This paper provides a theoretical model that deals with the potential impact of social interactions among nonprofit leaders on the effectiveness of their organization. Five propositions included in the model and supported with an extensive literature review shed light on how the alignment (or misalignment) among nonprofit leaders can influence the organization’s outcomes. Three types of alignment are dealt with: (1) functional alignment, (2) motivational alignment, and (3) practices alignment. The proposed model will be the base for further research in order to confirm, adjust or reject the propositions made.
  • Item
    Edifice Complex: Building Ownership and Financial Strength of Nonprofit Theaters
    (RGK Center: Summer Fellowship Program, 0000-00-00) Faulk, Lewis
    This paper explores factors contributing to the financial capacity of nonprofit performing arts theaters. The analysis explains profitability and liquidity of 3,642 U.S. nonprofit theaters that filed IRS Form 990s from 1998-2007. Independent variables include measures developed by previous research on the financial health of nonprofit organizations, variables for different revenue streams as shares of total revenue, and exposure to real estate and mortgage debt. Findings show that controlling for organization age, size, and financial health measures, mortgage debt has a significant negative impact on theater profitability and negatively impacts liquidity for theaters with more than $1 million expenses. Contrary to common recommendations, revenue concentration, not diversification, and particularly having higher ratios of unearned, rather than earned, revenues correlate with greater financial capacity.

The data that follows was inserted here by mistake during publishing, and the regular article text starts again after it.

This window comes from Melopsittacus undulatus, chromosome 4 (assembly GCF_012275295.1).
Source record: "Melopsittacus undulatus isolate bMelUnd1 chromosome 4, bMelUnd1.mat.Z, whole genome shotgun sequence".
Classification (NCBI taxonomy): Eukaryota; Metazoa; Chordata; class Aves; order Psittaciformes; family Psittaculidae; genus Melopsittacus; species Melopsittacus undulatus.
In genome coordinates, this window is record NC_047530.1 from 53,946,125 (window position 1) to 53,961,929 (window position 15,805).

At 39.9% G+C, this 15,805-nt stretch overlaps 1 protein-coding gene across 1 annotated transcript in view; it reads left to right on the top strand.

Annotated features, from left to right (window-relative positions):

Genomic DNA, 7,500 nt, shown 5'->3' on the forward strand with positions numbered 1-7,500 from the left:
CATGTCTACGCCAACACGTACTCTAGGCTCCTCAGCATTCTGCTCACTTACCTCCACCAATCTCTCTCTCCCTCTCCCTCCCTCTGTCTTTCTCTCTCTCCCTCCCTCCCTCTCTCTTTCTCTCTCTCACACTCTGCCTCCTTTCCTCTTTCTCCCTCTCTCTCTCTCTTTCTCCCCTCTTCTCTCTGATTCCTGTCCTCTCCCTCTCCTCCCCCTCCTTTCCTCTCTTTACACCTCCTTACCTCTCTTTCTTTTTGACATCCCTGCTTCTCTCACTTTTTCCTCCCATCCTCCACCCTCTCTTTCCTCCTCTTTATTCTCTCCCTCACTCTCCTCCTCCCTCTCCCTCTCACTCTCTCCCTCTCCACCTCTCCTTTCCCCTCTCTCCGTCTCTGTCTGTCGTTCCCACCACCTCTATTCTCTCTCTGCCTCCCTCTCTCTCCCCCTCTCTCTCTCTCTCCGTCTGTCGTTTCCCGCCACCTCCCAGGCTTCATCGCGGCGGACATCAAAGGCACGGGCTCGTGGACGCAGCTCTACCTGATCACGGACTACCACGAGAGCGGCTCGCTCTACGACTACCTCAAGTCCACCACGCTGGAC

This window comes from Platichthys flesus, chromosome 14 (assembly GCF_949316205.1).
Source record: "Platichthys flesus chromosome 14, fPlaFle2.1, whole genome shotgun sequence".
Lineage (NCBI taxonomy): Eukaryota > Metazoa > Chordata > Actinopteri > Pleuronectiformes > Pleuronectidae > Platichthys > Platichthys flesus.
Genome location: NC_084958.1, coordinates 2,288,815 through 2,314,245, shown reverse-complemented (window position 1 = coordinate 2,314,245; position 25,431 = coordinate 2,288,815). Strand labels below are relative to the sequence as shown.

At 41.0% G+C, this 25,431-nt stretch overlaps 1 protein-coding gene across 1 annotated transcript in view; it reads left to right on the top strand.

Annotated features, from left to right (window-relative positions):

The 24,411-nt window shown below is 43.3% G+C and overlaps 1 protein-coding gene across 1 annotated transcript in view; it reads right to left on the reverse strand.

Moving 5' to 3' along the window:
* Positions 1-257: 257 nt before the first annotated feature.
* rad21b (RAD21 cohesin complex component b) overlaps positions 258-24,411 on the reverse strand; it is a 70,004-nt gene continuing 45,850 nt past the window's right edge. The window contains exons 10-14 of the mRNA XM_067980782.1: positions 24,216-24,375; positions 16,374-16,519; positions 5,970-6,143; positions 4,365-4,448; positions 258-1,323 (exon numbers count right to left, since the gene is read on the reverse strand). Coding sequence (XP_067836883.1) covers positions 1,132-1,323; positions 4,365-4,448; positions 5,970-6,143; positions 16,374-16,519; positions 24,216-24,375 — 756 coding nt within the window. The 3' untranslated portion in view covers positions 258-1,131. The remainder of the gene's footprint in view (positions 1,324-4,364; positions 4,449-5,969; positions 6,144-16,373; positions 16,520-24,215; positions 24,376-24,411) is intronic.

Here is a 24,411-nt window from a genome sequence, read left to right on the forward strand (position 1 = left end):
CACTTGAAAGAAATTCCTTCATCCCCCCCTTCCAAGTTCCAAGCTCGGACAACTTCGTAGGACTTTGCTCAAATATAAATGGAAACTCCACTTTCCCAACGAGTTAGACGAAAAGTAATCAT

• Item
    A Trellis for Nonprofits? The Growth of Government Civil Society Registries
    (RGK Center: Summer Fellowship Program, 2010) Appe, Susan
    Civil society registries have emerged as a type of a government-implemented policy tool that, according to policymakers, aim to do everything from compile information, promote accountability and foster collaboration. I argue that these types of policy tools have profound consequences to the development of civil society. Drawing from literature on institutional isomorphism, policy studies, government-nonprofit contracting, and development studies and using a case study of Ecuador, this article intends to (1) explore the emerging phenomena of civil society registries; (2) examine the intentions and interpretations of such a registry; and (3) investigate its possible implications for civil society development and civil society-state relations. The article ends with a discussion on the possible implications for the development of civil society and directions for future research on civil society registries.
  • Item
    The Politics of Need and Politics of Politics: Exploring the Motives of Donative Actors to Social Service Nonprofit Organizations in a Highly Politicized Field
    (RGK Center: Summer Fellowship Program, 0000-00-00) Benson, Celeste
    This paper explores the capacity of several induced theories of philanthropic behavior to explain foundation grant-making patterns to nonprofit social service organizations working to address teenage pregnancy through counseling on “abortion alternatives”. It argues that theories of nonprofit sector founding which stress that nonprofits will arise as a response to need do not help to explain the presence of such organizations across U.S. states in this field. Instead it argues that grant making patterns in highly politicized fields may best be explained by conceiving of funders as strategic and rational political actors whose grant-making responds to structural opportunity and incentive.
  • Item
    Corporate Philanthropy: Are Corporations Strategic in Their Philanthropic Practices?
    (RGK Center: Summer Fellowship Program, 2010) Verbenko, Olena
    This paper examines the diversity of corporate philanthropic practices and aims to determine whether corporations are strategic in their philanthropic giving. Using an original database including firm-level data on dollar donations for charitable purposes among American Fortune 500 companies, this paper looks at the kind of firms that participate in giving, the kind of giving programs these firms set up, and the structure of the foundation giving these firms chose. The definition and identification of strategic philanthropy is discussed and explored. The main empirical findings of this paper provide evidence that at present time firms continue practicing non-strategic philanthropy.
  • Item
    Who Gets USAID Decomcracy Assistance: Thinking About Foreign and in a Global Society
    (RGK Center: Summer Fellowship Program, 0000-00-00) Peterson, Lindsey